A laxative is a medication that increases bowel function. There are four main classes of laxatives:
- osmotic laxatives,
- stimulant laxatives, and
Because most current pharmacological treatments are aimed at improving only one irritable bowel syndrome (IBS) symptom, it is often necessary to use a combination of therapies for adequate treatment.
Fiber – Dietary fiber should be the first laxative treatment method tried. To minimize possible discomfort, gradually increase your dietary fiber intake to approximately 20 to 25 grams per day over several weeks. Initially, foods rich in dietary fiber should be increased. If results from this therapy are disappointing, then commercially packaged fiber supplements should be used.
Osmotic laxatives are poorly absorbed compounds that cause an influx of water into the small intestine and colon, thereby increasing stool bulk. When the recommended dosage is used, it takes approximately 1 to 2 days for osmotic laxatives to take effect. Polyethylene glycol produces less intestinal gas and causes less abdominal bloating and flatulence than other osmotic laxatives.
Stimulant laxatives should be used sparingly and only when osmotic laxatives have been ineffective. They have a direct stimulating effect on the network of nerves in the large intestine and reduce absorption of water and electrolytes from gastrointestinal contents. Stimulant laxatives take effect within hours of ingestion. Stimulant laxatives should be used with caution since they can cause dehydration and electrolyte disturbances.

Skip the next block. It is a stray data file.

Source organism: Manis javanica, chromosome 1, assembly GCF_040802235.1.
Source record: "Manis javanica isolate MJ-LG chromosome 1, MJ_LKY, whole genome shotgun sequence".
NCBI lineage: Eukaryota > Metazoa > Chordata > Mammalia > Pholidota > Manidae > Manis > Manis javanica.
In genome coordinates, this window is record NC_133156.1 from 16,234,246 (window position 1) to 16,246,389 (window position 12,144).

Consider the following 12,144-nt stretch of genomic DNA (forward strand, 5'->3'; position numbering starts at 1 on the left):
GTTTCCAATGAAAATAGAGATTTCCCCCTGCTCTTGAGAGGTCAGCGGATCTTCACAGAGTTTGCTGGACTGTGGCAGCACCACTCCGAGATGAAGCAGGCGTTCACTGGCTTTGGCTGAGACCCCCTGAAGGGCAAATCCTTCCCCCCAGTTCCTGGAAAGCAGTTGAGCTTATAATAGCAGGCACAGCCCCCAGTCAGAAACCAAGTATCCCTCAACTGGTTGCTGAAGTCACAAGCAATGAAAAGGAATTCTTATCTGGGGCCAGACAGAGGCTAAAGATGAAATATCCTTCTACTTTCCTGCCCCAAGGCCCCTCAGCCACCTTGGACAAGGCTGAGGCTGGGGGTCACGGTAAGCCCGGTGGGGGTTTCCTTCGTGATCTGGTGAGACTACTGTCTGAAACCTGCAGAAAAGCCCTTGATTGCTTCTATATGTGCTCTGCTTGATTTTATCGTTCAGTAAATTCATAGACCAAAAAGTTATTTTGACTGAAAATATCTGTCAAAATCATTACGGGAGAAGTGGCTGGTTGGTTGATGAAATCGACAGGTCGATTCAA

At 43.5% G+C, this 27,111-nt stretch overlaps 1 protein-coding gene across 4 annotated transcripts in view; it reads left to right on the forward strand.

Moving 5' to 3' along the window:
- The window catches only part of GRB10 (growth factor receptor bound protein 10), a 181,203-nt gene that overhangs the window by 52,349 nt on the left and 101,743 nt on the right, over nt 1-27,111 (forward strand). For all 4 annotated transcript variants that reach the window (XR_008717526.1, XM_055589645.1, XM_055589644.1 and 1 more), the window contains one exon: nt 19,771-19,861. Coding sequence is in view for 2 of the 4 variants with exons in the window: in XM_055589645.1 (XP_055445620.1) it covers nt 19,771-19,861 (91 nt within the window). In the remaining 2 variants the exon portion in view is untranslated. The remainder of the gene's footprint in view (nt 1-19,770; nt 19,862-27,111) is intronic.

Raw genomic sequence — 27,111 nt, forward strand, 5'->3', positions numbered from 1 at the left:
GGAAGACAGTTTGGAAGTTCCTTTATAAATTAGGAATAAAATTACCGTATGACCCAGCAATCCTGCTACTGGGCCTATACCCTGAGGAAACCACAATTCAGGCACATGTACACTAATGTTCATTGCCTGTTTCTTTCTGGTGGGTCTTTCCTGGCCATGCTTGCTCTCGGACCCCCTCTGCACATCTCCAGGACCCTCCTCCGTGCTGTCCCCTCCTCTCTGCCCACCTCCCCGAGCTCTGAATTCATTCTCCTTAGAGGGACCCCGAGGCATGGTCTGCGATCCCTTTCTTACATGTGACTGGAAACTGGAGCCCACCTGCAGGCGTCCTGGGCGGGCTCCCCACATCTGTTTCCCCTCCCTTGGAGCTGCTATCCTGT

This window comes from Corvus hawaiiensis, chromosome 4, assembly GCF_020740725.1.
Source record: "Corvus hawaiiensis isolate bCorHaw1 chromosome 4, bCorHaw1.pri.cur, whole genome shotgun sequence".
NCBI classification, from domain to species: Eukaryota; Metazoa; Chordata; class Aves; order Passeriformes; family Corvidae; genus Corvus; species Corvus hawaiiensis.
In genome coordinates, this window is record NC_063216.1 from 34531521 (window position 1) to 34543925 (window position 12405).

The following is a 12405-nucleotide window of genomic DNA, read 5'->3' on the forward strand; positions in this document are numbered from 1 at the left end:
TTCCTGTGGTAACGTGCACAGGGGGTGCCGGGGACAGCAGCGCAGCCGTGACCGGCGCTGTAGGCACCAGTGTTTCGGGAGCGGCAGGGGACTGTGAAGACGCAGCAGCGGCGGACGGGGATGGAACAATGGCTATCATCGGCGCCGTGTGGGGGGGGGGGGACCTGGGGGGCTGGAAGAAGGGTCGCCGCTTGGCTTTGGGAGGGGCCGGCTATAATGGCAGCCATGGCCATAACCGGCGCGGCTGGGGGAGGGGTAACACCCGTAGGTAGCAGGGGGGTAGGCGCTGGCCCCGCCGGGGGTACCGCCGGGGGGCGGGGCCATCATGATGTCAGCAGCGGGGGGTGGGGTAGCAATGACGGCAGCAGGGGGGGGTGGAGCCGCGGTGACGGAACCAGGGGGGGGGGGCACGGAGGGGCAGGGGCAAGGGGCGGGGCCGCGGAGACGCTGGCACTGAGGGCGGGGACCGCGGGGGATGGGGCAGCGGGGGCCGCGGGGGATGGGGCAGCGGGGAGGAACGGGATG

Emollients act as stool softeners (e.g., Colace and Surfak). They provide moisture to the stool making it easier to pass.
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Adapted from IFFGD Publication #168 by Anthony J. Lembo, MD, Instructor of Medicine, Harvard Medical School; Division of Gastroenterology, Beth Israel Deaconess Medical Center, Boston, MA.
Last modified on September 15, 2014 at 01:13:34 PM